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Discussion Starter #1 (Edited)
Interesting little article...for our Limey Bruthas & Sistahs:

https://www.motorcyclistonline.com/female-dispatch-motorcycle-riders-world-war-ii/?utm_source=internal&utm_medium=email&cid=59759&mid=536507690



Here's mine. A 1943 (same age as me!) BSA 500cc side-valve (flat head) M-20. Hard-tail & girder forks. Nickname: "Grandpa". The ones painted in olive drab were homeland Army or Marine models. Blue ones were RAF. Tan ones were N. Africa campaign.
I completed restoration of this one, one of my favorite ever bikes.
Started 1st kick, he said "Donk-Donk-Donk-Donk...".
Ran a steady 55MPH.

 

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Discussion Starter #3
Interesting little details about these bikes...

Rubber was a protected war material, so they made the hand-grips from thick canvas. Glued on and finished with brass ferrules. They wore very well and hardened up...like textured Bakelite.
They were the most difficult things to find for my 100% correct "motor-pool restoration".

The second scarcest thing was the "black-out mask" for the headlight.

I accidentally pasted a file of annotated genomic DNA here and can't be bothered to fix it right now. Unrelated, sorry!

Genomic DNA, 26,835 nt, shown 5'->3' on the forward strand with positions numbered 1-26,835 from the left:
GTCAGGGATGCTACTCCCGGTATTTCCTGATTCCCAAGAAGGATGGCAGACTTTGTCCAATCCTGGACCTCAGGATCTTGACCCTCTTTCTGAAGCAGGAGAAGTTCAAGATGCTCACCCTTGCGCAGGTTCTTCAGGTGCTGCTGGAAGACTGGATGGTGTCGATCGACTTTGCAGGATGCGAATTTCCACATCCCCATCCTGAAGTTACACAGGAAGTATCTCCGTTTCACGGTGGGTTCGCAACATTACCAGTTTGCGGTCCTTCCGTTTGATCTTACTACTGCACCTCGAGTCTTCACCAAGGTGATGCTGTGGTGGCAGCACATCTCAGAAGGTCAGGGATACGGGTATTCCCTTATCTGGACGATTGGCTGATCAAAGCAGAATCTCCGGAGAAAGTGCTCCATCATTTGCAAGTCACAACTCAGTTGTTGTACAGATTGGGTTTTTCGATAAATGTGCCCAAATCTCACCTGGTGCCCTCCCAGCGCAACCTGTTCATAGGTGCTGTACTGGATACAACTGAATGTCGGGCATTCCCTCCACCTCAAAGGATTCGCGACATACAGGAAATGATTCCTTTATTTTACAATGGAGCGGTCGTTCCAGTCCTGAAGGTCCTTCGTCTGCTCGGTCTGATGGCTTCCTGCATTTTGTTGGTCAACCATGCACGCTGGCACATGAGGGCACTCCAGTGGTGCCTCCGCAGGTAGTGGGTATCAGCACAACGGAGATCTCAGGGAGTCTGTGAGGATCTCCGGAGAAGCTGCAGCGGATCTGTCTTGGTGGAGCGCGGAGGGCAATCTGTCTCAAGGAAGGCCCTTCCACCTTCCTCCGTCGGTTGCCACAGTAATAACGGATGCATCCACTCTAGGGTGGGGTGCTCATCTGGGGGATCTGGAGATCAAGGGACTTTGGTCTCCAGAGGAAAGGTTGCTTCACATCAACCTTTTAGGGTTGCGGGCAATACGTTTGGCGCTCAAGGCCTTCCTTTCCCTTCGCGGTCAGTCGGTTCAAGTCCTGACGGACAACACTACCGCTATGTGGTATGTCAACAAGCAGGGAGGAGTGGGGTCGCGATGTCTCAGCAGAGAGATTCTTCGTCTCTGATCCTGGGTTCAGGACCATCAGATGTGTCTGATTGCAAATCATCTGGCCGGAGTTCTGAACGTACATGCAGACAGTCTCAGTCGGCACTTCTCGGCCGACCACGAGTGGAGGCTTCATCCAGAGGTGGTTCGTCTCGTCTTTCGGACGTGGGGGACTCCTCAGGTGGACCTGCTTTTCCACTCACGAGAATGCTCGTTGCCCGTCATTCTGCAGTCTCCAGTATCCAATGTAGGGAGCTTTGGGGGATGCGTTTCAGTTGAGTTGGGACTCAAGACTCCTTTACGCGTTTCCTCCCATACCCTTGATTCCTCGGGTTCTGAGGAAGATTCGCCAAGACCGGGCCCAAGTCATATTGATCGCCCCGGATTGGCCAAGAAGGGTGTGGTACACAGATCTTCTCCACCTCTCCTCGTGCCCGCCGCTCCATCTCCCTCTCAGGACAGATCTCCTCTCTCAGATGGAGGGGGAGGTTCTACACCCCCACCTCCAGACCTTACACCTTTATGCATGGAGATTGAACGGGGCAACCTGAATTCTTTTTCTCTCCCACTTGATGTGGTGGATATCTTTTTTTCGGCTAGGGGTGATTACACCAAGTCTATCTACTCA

When these old boys would go to a motor-pool for repair or rebuilding, they would first subject them to a deep, thorough steam cleaning.
Left to dry and resprayed with a heavy coat of green, blue or tan paint, usually standard issue olive drab. No need to mask anything off, just tell the nearest private to wipe down the saddle and lamp lenses with petrol and a rag.
Simple but effective!

Mine was in pretty good shape mechanically. But cosmetically, he looked as though he had spent WWII leaned up against the back wall of a company latrine. Only slightly beat up but terminally filthy but not much rust.
We suspected he had not seen combat and probably served on the mainland in dispatch or light transportation service.

Following the finest tradition of war-time Brit motor-pools, I took him to a car wash and dropped 40 Quarters down the slot and blasted the hell out of the whole thing. I cheated on mine and removed the seat, saddle bags and covered the lamps, electrics & carby.
After leaving him to dry in the hot Texas sun for a week, the tires, mag, seat and head & tail lamps were masked off. He was then treated to 10 cans of OD duck blind paint.
Perfect!

He never failed to start or return home from a ride...and everybody loved him!
 
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